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Credentialed Linux Scanning

by Ron Gula
July 15, 2015

Monitoring the status of Linux/UNIX credentialed scanning is important in supporting both patch and compliance auditing of Linux/UNIX systems. SecurityCenter CV has the ability to perform credentialed scans on Linux/UNIX, thus increasing the accuracy of the collected data. This dashboard monitors Linux/UNIX credentialed scans.

The dashboard and its components are available in the SecurityCenter Feed, a comprehensive collection of dashboards, reports, assurance report cards and assets. The dashboard can be easily located in the SecurityCenter Feed under the category Monitoring.

The dashboard requirements are:

  • SecurityCenter 4.8.2
  • Nessus 6.3.6
  • PVS 4.2.1

During the initial rollout of Linux/UNIX credentialed scans, an important task to monitor is tracking systems that failed authentication.  When a system fails a credentialed scan, patch and compliance auditing will be incomplete or possibly inaccurate. Just as important is the continuous analysis of the scans’ results, as changes to networks and hosts could affect the risk exposure of an organization.

The dashboard consists of six components covering network and host resources required to perform a successful agent-less patch and/or compliance audit leveraging the appropriate Linux/UNIX account. The six components leverage the following plugins, which must be enabled during a credentialed scan:

  • 19506 - Nessus Scan Information
  • 11936 - OS Identification
  • 21745 - Authentication Failure - Local Checks Not Run
  • 10267 - SSH Server Type and Version Information
  • 22869 - Software Enumeration (SSH)
  • 12634 - Authenticated Check: OS Name and Installed Package Enumeration

All of the components on this dashboard need to have their assets’ filters modified so the displayed results will only show Linux/UNIX credentialed scans. Further information can be found at Using Assets with Dashboards How-To Guide.

SecurityCenter Continuous View (CV) is scalable vulnerability management system that identifies the biggest risk across the entire enterprise. Tenable’s products allows for the most comprehensive and integrated view of network health. Nessus and SecurityCenter are continuously updated with information about advanced threats and zero-day vulnerabilities, as well as new types of regulatory compliance configuration audits, allowing organizations to respond to new threats as they emerge.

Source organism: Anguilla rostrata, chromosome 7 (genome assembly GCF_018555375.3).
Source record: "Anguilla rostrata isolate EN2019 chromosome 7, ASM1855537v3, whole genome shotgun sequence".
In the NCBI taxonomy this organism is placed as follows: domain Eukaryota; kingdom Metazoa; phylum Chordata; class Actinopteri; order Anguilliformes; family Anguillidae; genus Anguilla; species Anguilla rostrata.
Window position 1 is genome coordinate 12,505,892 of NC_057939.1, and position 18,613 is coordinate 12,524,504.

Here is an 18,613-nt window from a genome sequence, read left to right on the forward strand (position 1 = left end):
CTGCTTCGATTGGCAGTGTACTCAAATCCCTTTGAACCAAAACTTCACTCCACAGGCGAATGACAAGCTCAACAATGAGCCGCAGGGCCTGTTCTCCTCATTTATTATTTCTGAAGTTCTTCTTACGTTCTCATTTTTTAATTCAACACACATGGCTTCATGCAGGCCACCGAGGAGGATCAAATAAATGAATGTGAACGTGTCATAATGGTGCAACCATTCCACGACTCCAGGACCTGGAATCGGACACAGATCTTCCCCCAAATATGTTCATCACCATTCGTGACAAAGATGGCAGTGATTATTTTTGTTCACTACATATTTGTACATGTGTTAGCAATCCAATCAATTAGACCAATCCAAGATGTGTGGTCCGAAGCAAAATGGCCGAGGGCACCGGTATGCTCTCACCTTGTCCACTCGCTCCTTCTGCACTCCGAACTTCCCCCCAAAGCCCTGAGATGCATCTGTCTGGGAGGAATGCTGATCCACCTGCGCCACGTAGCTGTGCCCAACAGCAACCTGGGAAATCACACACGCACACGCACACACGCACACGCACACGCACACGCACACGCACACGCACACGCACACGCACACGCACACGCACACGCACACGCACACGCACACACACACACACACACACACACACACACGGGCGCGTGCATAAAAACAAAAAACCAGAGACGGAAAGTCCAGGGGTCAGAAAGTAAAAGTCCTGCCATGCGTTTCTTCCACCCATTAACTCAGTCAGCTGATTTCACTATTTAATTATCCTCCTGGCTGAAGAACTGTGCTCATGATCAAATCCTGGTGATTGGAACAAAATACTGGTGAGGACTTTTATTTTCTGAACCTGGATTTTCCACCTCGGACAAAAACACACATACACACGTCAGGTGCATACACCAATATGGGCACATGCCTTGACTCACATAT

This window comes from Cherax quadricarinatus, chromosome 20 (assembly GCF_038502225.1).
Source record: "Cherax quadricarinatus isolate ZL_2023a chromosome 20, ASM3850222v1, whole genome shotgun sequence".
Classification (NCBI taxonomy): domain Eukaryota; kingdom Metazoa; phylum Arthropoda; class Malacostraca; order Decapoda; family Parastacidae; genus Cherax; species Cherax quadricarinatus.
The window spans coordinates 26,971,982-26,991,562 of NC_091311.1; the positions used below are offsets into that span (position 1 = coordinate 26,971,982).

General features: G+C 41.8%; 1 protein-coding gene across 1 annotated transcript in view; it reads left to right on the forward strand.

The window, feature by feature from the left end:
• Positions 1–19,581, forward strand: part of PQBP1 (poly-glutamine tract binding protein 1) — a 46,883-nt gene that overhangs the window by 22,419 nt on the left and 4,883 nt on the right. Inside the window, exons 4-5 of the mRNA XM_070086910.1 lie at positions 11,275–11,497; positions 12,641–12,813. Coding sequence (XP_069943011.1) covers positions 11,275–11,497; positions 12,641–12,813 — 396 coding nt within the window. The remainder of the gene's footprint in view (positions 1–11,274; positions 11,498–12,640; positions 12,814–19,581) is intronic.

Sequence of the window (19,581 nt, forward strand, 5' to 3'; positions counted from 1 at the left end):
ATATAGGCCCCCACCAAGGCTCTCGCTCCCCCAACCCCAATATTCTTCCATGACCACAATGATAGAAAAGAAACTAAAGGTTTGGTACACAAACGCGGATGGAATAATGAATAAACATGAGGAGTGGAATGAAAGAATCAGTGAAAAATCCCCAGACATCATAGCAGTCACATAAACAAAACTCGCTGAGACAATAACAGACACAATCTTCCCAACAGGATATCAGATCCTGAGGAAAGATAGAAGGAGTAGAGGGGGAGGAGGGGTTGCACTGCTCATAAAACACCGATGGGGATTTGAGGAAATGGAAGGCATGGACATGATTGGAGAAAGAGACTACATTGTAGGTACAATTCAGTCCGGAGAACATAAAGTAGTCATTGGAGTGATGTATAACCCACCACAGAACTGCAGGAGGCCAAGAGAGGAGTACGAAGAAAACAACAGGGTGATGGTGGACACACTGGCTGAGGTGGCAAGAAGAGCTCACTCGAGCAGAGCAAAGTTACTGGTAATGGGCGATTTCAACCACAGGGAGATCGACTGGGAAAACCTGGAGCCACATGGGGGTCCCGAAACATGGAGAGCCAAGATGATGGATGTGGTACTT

Credentialed Linux Scanning - Hosts available with SSH port: This matrix component indicates the percentage of hosts with vulnerabilities discovered on TCP Port 22 (SSH). Nessus uses Secure Shell (SSH) for credentialed scans on Linux/Unix operating systems. Nessus supports three types of authentication methods for use with SSH: username and password, public/private keys, and Kerberos. If SSH servers are running on another port, the scan policies will need to be modified, and the filter in this matrix will need to be modified to reflect the correct SSH service port.

Credentialed Linux Scanning - Accessible Host Authentication Services: This matrix component highlights the percentage of hosts that are running an OpenSSH service detected by plugin 10267. While performing patch and configuration auditing, Tenable recommends leveraging the Netstat scanner, used via SSH, to considerably speed up, and in some cases improve port scan accuracy. The “SSH Server Type and Version Information” (10267), detects the SSH server type and version information by sending an empty authentication request. This plugin obfuscates the version by collecting banner information from the SSH session or other methods.

Credentialed Linux Scanning - Host Port Scan Method: This component displays indicators for different types of successful Nessus scanning methods by host percentages. When scanning Linux/Unix systems there are several different methods for conducting port scanning. The scan policy can be configured to use more than one port scan method.  There are four port scan methods used when scanning a Linux/Unix system; this component highlights each of the four methods.

Credentialed Linux Scanning - OS Identification: This table component displays the various Linux/UNIX platforms being audited with a credentialed scan. This table is sorted by OS count and displays the OS version, count, and detection method. This information is useful to an analyst who needs to know the numerous Linux/UNIX platforms that are being scanned in the network environment.

Credentialed Linux Scanning - Host Access Capabilities: When a Nessus server logs on to a Linux/UNIX host, there are many factors that can still block a successful patch and/or compliance audit. The "Host access capabilities" matrix component measures the success of accessing various host resources required by a host logon session. If the resources are available, then the Nessus scanner can enumerate software and installed packages. If the login fails or the login session does not provide the necessary resources, then authentication will fail, highlighted as a percentage over the hosts audited in the final bar in the component. The authentication failure status is provided by plugin 21745 reporting a problem.

Credentialed Linux Scanning - Logon Host Failures: This table displays the Linux/UNIX systems that failed login for credentialed scans. If the resources are available, then the Nessus scanner can enumerate software and installed packages. If the login fails or the login session does not provide the necessary resources, then authentication will fail. The authentication failure status is provided by plugin 21745 reporting a problem.  This filter in this component uses a regular express to exclude SMB login failures, which helps eliminate false positives of Windows login failures.